3. Calvini P, Gorassini A, Merlani A (2008) On the kinetics of cellulose degradation: looking beyond the pseudo zero order rate equation. Cellulose 15:193. doi: 10.1007/s10570-007-9162-8 CrossRefGoogle Scholar
  4. Casieri C, Monaco A, De Luca F (2010) Evidence of temperature-induced subdiffusion of water on the micrometer scale in a Nafion membrane. Macromolecules 43(2):638–642. doi: 10.1021/ma902323t CrossRefGoogle Scholar
  5. Conti A, Poggi G, Baglioni P, De Luca F (2014) On the macromolecular cellulosic network of paper: changes induced by acid hydrolysis studied by NMR diffusometry and relaxometry. Phys Chem Chem Phys 16:8409. doi: 10.1039/C4CP00377B CrossRefGoogle Scholar
  6. English N, MacElroy J (2003) Molecular dynamics simulations of microwave heating of water. J Chem Phys 118:1589. doi: 10.1063/1.1538595 CrossRefGoogle Scholar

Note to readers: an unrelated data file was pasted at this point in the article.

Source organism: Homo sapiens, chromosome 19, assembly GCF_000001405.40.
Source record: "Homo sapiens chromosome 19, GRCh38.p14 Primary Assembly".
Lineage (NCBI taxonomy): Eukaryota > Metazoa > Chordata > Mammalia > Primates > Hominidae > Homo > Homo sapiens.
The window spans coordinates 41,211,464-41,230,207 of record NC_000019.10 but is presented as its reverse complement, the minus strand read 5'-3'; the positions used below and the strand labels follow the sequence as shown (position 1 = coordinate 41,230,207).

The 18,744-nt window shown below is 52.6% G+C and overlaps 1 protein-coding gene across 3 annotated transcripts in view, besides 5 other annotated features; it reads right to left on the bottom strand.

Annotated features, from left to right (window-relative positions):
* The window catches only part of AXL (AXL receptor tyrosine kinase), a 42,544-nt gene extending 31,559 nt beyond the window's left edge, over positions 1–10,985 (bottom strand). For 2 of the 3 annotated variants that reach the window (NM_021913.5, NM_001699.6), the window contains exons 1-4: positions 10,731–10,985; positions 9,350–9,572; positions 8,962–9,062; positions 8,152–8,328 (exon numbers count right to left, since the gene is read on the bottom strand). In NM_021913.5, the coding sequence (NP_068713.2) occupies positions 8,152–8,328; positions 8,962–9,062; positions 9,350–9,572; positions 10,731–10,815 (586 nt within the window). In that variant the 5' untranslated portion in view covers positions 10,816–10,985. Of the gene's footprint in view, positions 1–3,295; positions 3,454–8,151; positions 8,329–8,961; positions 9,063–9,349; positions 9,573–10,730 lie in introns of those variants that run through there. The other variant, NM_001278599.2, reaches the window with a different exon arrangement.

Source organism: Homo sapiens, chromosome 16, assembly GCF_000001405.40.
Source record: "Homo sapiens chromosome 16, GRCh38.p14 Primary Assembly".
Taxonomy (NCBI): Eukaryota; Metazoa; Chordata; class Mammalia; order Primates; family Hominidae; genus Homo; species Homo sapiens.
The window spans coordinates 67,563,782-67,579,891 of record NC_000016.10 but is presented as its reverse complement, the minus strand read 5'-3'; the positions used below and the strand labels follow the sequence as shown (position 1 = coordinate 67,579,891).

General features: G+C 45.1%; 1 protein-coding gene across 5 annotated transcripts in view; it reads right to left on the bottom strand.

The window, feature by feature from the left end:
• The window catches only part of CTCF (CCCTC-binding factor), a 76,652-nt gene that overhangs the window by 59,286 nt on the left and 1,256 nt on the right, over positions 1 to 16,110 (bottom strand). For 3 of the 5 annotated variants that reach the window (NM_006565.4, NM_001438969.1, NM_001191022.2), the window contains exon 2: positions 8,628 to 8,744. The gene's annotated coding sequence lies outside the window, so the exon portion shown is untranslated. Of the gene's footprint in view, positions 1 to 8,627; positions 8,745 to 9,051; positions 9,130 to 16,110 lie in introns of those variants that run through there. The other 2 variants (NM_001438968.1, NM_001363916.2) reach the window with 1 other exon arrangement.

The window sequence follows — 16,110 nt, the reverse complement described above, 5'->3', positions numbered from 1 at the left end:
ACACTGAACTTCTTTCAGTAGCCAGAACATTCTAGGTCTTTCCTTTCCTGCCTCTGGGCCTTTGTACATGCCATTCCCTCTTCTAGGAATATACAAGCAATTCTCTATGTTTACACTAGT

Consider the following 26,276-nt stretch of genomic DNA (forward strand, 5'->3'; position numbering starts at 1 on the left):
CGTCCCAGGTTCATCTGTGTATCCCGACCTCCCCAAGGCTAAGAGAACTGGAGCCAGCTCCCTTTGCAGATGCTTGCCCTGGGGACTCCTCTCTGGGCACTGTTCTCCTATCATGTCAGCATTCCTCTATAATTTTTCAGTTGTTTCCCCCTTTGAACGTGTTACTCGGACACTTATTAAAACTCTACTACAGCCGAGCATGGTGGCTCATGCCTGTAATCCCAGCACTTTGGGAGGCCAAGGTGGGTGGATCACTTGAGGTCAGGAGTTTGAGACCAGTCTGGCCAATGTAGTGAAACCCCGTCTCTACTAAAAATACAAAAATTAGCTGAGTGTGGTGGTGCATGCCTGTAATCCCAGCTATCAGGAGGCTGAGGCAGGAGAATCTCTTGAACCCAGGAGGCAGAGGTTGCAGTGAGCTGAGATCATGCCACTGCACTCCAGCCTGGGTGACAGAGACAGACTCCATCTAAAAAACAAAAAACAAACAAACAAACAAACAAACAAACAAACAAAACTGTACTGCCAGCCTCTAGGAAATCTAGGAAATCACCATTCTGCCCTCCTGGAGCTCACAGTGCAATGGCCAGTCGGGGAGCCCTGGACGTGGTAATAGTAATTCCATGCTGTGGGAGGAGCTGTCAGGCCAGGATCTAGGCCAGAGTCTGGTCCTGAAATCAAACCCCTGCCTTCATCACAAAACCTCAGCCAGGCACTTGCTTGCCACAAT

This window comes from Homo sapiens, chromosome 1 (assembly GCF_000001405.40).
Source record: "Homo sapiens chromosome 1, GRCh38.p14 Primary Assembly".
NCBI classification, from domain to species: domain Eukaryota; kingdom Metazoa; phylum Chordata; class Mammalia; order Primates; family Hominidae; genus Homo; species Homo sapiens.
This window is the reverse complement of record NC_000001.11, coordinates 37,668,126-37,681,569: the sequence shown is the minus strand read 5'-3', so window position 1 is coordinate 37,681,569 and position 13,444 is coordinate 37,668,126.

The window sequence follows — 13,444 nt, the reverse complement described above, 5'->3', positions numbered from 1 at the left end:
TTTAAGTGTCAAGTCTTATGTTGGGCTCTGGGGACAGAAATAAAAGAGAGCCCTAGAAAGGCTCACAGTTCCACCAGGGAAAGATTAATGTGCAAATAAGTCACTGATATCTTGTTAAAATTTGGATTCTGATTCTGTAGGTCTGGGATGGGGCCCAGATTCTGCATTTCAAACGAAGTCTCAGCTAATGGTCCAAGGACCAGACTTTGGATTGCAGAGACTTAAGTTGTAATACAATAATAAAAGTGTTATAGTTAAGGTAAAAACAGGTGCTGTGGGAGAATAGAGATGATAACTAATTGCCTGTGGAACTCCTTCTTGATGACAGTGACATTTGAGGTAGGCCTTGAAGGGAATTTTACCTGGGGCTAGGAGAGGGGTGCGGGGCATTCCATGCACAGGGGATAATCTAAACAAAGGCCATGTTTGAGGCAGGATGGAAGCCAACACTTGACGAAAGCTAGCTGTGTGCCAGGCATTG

7. Fengel D, Wegener G (1984) Wood: chemistry, ultrastructure, reactions. In: Walter de Gruyter. Berlin and New York. doi: 10.1002/pol.1985.130231112
  8. Horner A, Milchev A, Argyrakis P (1995) Role of percolation in diffusion on random lattices. Phys Rev E 52:3570. doi: 10.1103/PhysRevE.52.3570 CrossRefGoogle Scholar
  9. Kaerger J, Pfeifer H, Heink W (1988) Principles and applications of self-diffusion measurements by nuclear magnetic resonance. Adv Magn Res 12:1CrossRefGoogle Scholar
  10. Kimmich R (1997) NMR—tomography, diffusometry, relaxometry. Springer, BerlinGoogle Scholar